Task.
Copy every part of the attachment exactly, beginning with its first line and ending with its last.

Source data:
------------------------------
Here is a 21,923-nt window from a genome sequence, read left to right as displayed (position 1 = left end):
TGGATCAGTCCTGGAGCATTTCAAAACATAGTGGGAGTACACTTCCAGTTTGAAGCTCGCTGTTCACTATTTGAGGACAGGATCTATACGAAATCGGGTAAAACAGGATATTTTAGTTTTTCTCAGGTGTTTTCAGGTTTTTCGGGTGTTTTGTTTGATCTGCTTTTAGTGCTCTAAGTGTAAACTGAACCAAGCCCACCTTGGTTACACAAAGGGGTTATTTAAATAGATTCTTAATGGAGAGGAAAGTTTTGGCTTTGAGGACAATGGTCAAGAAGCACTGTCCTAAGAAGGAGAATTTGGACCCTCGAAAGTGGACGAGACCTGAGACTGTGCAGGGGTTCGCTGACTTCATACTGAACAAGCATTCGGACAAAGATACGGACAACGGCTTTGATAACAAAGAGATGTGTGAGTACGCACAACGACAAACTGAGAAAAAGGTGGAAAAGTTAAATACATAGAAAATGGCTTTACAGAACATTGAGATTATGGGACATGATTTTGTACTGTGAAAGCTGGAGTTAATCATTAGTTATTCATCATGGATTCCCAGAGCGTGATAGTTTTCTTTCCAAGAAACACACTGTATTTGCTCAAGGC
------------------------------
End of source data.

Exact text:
Here is a 21,923-nt window from a genome sequence, read left to right as displayed (position 1 = left end):
TGGATCAGTCCTGGAGCATTTCAAAACATAGTGGGAGTACACTTCCAGTTTGAAGCTCGCTGTTCACTATTTGAGGACAGGATCTATACGAAATCGGGTAAAACAGGATATTTTAGTTTTTCTCAGGTGTTTTCAGGTTTTTCGGGTGTTTTGTTTGATCTGCTTTTAGTGCTCTAAGTGTAAACTGAACCAAGCCCACCTTGGTTACACAAAGGGGTTATTTAAATAGATTCTTAATGGAGAGGAAAGTTTTGGCTTTGAGGACAATGGTCAAGAAGCACTGTCCTAAGAAGGAGAATTTGGACCCTCGAAAGTGGACGAGACCTGAGACTGTGCAGGGGTTCGCTGACTTCATACTGAACAAGCATTCGGACAAAGATACGGACAACGGCTTTGATAACAAAGAGATGTGTGAGTACGCACAACGACAAACTGAGAAAAAGGTGGAAAAGTTAAATACATAGAAAATGGCTTTACAGAACATTGAGATTATGGGACATGATTTTGTACTGTGAAAGCTGGAGTTAATCATTAGTTATTCATCATGGATTCCCAGAGCGTGATAGTTTTCTTTCCAAGAAACACACTGTATTTGCTCAAGGC